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Climate of the Past An interactive open-access journal of the European Geosciences Union
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Volume 7, issue 4 | Copyright
Clim. Past, 7, 1327-1335, 2011
https://doi.org/10.5194/cp-7-1327-2011
© Author(s) 2011. This work is distributed under
the Creative Commons Attribution 3.0 License.

Research article 02 Dec 2011

Research article | 02 Dec 2011

Past surface temperatures at the NorthGRIP drill site from the difference in firn diffusion of water isotopes

S. B. Simonsen1,2, S. J. Johnsen1, T. J. Popp1,3, B. M. Vinther1, V. Gkinis1, and H. C. Steen-Larsen1 S. B. Simonsen et al.
  • 1Centre for Ice and Climate, Niels Bohr Institute, University of Copenhagen, Denmark
  • 2Danish Climate Centre, Danish Meteorological Institute, Denmark
  • 3Institute of Arctic and Alpine Research, Geological Sciences and Environmental Studies, University of Colorado, USA

Abstract. A new ice core paleothermometer is introduced based on the temperature dependent diffusion of the stable water isotopes in the firn. A new parameter called differential diffusion length is defined as the difference between the diffusion length of the two stable water isotopologues 2H1H16O and 1H218O. A model treatment of the diffusion process of the firn and the ice is presented along with a method of retrieving the diffusion signal from the ice core record of water isotopes using spectral methods. The model shows how the diffusion process is highly dependent on the inter-annual variations in the surface temperatures. It results in a diffusion length longer than if the firn was isothermal. The longer diffusion length can be explained by the strong nonlinearly behaviour of the saturation pressure over ice in the range of the surface temperature fluctuations.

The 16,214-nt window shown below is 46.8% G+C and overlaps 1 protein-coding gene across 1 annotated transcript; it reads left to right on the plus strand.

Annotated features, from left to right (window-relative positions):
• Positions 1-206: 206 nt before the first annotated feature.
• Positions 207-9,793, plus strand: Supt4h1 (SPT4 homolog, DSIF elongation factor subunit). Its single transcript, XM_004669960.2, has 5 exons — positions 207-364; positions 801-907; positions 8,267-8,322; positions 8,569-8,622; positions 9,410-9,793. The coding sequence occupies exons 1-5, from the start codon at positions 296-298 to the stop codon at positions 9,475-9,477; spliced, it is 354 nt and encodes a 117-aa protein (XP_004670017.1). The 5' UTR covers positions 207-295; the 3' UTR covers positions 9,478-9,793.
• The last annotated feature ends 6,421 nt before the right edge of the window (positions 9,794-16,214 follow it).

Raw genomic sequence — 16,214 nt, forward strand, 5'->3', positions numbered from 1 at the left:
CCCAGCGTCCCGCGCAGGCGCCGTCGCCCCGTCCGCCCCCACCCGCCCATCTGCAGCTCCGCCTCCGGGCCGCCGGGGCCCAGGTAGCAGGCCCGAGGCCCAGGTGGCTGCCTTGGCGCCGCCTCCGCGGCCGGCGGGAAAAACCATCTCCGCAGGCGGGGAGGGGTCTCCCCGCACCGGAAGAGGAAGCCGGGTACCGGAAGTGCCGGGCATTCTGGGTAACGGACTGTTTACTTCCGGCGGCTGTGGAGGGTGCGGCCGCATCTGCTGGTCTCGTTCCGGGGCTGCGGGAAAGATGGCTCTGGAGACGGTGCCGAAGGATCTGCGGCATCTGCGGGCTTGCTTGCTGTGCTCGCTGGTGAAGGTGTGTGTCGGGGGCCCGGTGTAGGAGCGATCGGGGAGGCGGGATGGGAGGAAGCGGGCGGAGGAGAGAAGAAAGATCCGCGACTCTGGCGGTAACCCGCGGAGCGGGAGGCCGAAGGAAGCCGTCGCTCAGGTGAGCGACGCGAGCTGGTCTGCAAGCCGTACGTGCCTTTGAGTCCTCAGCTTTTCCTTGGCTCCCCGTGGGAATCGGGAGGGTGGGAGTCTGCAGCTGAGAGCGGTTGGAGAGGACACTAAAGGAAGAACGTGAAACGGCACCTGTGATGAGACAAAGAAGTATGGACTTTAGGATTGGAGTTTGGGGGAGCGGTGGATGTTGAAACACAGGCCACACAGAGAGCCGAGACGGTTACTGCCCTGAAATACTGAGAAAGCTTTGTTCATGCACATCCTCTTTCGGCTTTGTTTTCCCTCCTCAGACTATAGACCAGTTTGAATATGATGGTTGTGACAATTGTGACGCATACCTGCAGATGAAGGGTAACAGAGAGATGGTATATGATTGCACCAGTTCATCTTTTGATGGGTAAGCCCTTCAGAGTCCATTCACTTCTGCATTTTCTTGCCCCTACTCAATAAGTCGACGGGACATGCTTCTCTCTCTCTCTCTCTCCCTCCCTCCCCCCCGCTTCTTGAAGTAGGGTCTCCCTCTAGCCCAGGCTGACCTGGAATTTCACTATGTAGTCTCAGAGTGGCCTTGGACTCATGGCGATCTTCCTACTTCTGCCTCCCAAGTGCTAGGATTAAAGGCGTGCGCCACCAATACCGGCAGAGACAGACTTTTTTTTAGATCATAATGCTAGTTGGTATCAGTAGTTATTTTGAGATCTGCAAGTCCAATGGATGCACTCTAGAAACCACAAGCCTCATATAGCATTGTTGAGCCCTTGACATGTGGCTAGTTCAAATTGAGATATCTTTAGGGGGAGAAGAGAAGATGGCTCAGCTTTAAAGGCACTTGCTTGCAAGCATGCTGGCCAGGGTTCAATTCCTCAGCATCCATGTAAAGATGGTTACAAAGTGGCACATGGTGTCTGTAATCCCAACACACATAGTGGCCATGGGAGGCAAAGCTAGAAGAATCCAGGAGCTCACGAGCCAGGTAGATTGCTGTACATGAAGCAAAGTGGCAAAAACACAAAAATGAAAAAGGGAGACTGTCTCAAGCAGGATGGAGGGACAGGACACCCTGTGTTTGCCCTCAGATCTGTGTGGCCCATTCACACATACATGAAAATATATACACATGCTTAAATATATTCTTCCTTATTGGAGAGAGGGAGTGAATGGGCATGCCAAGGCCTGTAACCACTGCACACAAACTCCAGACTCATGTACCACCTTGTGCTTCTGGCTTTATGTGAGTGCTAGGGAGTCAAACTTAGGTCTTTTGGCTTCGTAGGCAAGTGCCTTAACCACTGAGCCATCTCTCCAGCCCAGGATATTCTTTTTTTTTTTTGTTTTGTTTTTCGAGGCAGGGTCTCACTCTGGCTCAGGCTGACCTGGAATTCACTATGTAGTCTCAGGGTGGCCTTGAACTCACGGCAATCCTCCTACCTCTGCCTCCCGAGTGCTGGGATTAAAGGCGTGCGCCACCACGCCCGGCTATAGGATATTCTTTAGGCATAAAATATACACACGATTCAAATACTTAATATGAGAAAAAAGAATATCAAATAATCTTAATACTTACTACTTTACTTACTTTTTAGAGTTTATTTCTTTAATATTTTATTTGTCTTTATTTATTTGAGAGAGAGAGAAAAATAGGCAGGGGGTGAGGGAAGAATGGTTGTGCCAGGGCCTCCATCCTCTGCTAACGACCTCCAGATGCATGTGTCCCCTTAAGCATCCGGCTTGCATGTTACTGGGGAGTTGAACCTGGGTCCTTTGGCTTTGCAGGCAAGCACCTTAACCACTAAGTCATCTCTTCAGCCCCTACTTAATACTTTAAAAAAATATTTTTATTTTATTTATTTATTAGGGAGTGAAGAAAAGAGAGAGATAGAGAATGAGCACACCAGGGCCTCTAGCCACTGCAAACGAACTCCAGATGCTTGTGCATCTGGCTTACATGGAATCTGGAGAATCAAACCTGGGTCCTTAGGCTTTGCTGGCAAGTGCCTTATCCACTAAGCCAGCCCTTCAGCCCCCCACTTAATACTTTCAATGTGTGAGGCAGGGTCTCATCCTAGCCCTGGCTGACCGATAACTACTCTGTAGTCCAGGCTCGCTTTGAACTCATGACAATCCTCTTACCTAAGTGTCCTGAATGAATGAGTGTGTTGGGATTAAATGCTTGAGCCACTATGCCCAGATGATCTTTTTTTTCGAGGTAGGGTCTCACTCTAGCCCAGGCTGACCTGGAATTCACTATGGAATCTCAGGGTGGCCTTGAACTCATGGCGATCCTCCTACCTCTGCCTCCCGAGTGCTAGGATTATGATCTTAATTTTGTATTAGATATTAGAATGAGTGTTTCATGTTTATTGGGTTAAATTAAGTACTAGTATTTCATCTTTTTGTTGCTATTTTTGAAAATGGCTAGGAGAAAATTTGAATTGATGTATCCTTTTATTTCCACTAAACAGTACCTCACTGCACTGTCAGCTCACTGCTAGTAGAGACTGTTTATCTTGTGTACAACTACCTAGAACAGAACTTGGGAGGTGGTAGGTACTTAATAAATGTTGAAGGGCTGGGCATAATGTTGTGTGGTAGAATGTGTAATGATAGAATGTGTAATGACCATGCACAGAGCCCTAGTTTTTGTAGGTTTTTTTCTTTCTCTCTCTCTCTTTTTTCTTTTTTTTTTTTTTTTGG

The method has been tested on δ18O and δD measurements, spanning the transition from the last glacial to the holocene, from the NorthGRIP ice core. The surface temperature reconstruction based on the differential diffusion resembles other temperature reconstructions for the NorthGRIP ice core. However, the Allerød warming is seen to be significantly warmer than observed in other ice core based temperature reconstructions. The mechanisms behind this behaviour are not fully understood.

The method shows the need of an expansion of high resolution stable water isotope datasets from ice cores. However, the new ice core paleothermometer presented here will give valuable insight into past climate, through the physical process of isotope diffusion in the firn column of ice sheets.

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